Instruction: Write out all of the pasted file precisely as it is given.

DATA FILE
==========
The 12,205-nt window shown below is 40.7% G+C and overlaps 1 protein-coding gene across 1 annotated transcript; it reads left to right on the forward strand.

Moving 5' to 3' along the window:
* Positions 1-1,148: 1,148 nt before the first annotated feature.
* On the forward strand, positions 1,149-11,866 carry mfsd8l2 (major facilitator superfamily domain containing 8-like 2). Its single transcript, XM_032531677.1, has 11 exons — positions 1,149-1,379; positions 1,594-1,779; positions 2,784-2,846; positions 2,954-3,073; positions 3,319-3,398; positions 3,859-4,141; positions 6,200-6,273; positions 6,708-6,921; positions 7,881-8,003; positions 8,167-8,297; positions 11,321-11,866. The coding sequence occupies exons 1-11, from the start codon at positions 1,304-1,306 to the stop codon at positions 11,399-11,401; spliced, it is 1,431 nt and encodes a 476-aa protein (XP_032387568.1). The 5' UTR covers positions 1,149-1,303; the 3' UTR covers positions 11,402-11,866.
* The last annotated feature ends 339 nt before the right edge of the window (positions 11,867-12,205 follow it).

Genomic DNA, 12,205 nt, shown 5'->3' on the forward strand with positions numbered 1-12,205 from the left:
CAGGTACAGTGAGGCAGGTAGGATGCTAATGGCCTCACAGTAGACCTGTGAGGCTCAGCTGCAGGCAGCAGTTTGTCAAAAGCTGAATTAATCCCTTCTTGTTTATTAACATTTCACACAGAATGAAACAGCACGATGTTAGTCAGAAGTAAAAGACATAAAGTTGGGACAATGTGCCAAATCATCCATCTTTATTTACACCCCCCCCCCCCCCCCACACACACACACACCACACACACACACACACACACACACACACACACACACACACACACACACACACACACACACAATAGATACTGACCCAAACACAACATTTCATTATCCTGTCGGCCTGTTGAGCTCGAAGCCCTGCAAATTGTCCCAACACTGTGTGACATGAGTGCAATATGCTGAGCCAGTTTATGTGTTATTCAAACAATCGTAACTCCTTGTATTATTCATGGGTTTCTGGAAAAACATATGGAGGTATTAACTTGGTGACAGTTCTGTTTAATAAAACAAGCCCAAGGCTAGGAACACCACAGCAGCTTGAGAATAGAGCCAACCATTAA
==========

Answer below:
The 12,205-nt window shown below is 40.7% G+C and overlaps 1 protein-coding gene across 1 annotated transcript; it reads left to right on the forward strand.

Moving 5' to 3' along the window:
* Positions 1-1,148: 1,148 nt before the first annotated feature.
* On the forward strand, positions 1,149-11,866 carry mfsd8l2 (major facilitator superfamily domain containing 8-like 2). Its single transcript, XM_032531677.1, has 11 exons — positions 1,149-1,379; positions 1,594-1,779; positions 2,784-2,846; positions 2,954-3,073; positions 3,319-3,398; positions 3,859-4,141; positions 6,200-6,273; positions 6,708-6,921; positions 7,881-8,003; positions 8,167-8,297; positions 11,321-11,866. The coding sequence occupies exons 1-11, from the start codon at positions 1,304-1,306 to the stop codon at positions 11,399-11,401; spliced, it is 1,431 nt and encodes a 476-aa protein (XP_032387568.1). The 5' UTR covers positions 1,149-1,303; the 3' UTR covers positions 11,402-11,866.
* The last annotated feature ends 339 nt before the right edge of the window (positions 11,867-12,205 follow it).

Genomic DNA, 12,205 nt, shown 5'->3' on the forward strand with positions numbered 1-12,205 from the left:
CAGGTACAGTGAGGCAGGTAGGATGCTAATGGCCTCACAGTAGACCTGTGAGGCTCAGCTGCAGGCAGCAGTTTGTCAAAAGCTGAATTAATCCCTTCTTGTTTATTAACATTTCACACAGAATGAAACAGCACGATGTTAGTCAGAAGTAAAAGACATAAAGTTGGGACAATGTGCCAAATCATCCATCTTTATTTACACCCCCCCCCCCCCCCCACACACACACACACCACACACACACACACACACACACACACACACACACACACACACACACACACACACACACACAATAGATACTGACCCAAACACAACATTTCATTATCCTGTCGGCCTGTTGAGCTCGAAGCCCTGCAAATTGTCCCAACACTGTGTGACATGAGTGCAATATGCTGAGCCAGTTTATGTGTTATTCAAACAATCGTAACTCCTTGTATTATTCATGGGTTTCTGGAAAAACATATGGAGGTATTAACTTGGTGACAGTTCTGTTTAATAAAACAAGCCCAAGGCTAGGAACACCACAGCAGCTTGAGAATAGAGCCAACCATTAA